Kat's "Kat's Korner: Demos, live and what the fans want" and   Isaiah's"Little Dicky Loves Bad Boys" went up yesterday and the following community sites updated last night and this morning:

1 hour ago 
We'll close with this from the national Green Party:
For Immediate Release:
Tuesday, July 3, 2012
Scott McLarty, Media Coordinator, 202-904-7614,
Starlene Rankin, Media Coordinator, 916-995-3805,
2012 Green Presidential Nominating Convention, July 12-15 in Baltimore, Md.

Media Credentialing page

WASHINGTON, DC -- Green Party candidates and leaders said today that the Supreme Court's ruling upholding the 2010 Affordable Care Act (ACA) should not distract Americans from the demand for real health care reform -- Medicare For All.

Greens said that Medicare For All (single-payer national health care) will expand on the beneficial parts of the ACA and extend the guarantee of quality health care to every American, while solving its deficiencies, especially the unpopular individual mandate. Greens support expanded and improved Medicare For All, to include dental, vision, hearing, nutritional counseling, and proactive medicine, without co-pays, deductibles, and "doughnut holes."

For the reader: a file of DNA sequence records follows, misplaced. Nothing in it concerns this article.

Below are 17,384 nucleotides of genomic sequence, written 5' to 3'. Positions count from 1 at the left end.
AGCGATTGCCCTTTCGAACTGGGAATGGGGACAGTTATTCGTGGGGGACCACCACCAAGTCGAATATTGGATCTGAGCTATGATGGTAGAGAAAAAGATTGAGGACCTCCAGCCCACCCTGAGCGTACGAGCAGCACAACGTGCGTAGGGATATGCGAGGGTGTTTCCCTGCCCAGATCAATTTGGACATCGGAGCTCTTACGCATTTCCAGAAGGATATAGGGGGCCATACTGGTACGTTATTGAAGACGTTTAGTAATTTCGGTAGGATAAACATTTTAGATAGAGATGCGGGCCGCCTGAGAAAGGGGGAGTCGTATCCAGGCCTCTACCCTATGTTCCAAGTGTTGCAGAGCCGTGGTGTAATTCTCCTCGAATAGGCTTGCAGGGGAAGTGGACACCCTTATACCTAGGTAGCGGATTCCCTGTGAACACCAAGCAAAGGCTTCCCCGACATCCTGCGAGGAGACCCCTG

Medicare For All would cover all Americans, provide full choice of physician and hospital, and cut costs dramatically: current Medicare administrative overhead is only 3%, while for-profit health insurance administrative overhead is as high as 30%. The Green Party also supports efforts to enact statewide single-payer legislation in many states.

The Green Party is preparing for its 2012 National Convention in Baltimore, Md., July 12-15. Baltimore has one of the premier hospitals in the country, Johns Hopkins, but too many Baltimore residents remain without access to health care.
Andrew Straw, Green candidate for the US House of Representatives in Indiana, 2nd District (